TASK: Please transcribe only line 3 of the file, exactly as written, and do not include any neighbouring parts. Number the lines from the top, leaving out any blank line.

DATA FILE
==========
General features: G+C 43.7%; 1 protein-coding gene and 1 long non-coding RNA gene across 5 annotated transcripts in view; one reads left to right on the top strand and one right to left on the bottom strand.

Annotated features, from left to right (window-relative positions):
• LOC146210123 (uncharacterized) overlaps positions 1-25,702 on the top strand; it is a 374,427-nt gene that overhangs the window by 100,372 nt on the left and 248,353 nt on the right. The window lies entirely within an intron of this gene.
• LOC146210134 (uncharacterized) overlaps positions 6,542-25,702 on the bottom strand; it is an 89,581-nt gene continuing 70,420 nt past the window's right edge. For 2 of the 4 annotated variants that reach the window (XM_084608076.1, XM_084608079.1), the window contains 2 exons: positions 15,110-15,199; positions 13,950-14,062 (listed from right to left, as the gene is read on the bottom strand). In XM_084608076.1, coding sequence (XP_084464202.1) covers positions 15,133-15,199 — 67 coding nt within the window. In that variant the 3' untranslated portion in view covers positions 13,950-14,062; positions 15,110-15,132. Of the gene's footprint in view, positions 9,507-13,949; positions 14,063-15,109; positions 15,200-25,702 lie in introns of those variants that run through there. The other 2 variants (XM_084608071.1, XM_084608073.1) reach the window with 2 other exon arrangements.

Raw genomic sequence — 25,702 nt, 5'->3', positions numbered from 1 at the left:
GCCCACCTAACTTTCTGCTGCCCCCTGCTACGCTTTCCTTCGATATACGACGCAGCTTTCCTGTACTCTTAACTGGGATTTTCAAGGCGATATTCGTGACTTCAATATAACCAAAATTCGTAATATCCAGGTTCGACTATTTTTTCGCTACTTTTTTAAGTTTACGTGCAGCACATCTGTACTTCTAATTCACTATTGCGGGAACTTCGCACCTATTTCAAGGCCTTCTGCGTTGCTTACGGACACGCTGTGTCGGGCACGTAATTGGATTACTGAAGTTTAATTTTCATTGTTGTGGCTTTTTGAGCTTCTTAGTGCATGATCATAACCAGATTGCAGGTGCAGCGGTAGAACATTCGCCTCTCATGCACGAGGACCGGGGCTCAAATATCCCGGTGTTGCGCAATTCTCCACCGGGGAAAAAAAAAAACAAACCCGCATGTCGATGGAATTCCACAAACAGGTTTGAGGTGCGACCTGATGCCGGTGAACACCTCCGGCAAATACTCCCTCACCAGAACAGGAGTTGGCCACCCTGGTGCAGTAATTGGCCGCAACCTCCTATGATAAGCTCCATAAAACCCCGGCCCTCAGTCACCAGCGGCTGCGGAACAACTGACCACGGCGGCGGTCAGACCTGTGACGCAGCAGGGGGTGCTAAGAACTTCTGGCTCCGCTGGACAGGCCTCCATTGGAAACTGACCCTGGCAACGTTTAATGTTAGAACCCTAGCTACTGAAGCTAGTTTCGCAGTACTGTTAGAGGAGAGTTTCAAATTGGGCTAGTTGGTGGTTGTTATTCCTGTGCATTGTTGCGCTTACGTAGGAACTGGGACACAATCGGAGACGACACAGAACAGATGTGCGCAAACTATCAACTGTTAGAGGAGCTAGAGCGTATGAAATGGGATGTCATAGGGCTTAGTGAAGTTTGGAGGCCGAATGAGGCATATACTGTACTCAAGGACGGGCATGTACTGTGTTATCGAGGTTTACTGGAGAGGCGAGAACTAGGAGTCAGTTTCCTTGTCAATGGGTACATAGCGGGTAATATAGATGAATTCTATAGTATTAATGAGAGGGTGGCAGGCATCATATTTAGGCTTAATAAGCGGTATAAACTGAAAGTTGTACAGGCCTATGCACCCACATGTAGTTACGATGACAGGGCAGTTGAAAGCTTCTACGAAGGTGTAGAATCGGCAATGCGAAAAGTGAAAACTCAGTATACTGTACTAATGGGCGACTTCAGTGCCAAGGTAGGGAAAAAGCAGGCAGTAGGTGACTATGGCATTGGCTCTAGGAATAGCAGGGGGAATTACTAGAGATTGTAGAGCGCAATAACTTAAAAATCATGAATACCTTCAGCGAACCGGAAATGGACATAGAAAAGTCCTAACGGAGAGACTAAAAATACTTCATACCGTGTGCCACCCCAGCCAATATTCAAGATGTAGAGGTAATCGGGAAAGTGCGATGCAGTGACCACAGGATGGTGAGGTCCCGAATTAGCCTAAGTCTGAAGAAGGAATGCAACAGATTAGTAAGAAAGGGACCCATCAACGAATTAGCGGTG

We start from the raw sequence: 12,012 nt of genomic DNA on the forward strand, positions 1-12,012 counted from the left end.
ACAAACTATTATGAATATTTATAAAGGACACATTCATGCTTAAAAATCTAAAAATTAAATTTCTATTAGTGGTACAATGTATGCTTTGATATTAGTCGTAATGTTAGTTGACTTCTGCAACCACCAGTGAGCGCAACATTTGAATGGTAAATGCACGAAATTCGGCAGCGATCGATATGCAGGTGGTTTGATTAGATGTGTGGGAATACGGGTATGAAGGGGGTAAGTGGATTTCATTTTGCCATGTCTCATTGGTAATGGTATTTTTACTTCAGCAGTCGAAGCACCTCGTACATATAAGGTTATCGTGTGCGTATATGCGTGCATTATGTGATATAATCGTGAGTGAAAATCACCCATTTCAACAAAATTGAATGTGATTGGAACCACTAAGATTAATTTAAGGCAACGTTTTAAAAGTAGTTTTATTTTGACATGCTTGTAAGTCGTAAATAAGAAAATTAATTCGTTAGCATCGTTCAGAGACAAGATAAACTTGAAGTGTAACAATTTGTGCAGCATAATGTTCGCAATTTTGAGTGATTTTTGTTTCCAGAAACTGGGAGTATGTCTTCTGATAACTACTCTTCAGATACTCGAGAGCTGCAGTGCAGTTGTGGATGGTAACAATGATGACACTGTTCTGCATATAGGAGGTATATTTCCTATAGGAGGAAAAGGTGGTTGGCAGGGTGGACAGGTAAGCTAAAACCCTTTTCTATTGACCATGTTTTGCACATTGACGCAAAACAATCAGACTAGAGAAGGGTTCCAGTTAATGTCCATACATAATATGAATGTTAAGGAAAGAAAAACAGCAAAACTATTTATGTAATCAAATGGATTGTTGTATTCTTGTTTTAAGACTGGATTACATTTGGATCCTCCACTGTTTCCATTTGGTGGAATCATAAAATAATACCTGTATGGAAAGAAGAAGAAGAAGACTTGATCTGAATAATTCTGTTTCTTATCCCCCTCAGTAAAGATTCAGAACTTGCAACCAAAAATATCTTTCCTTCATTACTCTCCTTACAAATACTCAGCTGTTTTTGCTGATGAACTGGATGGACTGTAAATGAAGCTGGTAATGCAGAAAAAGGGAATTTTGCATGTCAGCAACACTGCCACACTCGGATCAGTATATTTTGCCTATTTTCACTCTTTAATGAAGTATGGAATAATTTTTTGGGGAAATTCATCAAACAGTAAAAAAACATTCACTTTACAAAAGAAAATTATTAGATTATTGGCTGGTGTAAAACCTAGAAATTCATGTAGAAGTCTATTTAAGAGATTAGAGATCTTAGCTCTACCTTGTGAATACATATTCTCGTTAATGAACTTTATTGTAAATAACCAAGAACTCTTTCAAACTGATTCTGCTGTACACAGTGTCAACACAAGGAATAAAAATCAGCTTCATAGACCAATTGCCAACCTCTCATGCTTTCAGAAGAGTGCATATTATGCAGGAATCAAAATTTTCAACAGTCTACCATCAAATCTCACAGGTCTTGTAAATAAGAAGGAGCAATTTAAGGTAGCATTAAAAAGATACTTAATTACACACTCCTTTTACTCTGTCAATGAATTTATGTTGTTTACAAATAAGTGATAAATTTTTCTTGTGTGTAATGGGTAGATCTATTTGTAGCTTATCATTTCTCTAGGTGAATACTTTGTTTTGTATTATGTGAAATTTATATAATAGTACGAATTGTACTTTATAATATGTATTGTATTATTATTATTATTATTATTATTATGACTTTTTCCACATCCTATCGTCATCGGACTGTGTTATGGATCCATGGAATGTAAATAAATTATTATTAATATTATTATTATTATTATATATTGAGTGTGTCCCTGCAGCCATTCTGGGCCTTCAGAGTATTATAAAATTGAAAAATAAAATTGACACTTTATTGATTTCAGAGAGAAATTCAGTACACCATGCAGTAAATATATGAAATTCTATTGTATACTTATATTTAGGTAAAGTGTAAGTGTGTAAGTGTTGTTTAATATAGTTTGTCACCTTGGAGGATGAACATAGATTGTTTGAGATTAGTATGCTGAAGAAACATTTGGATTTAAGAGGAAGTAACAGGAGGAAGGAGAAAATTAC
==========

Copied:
• LOC146210123 (uncharacterized) overlaps positions 1-25,702 on the top strand; it is a 374,427-nt gene that overhangs the window by 100,372 nt on the left and 248,353 nt on the right. The window lies entirely within an intron of this gene.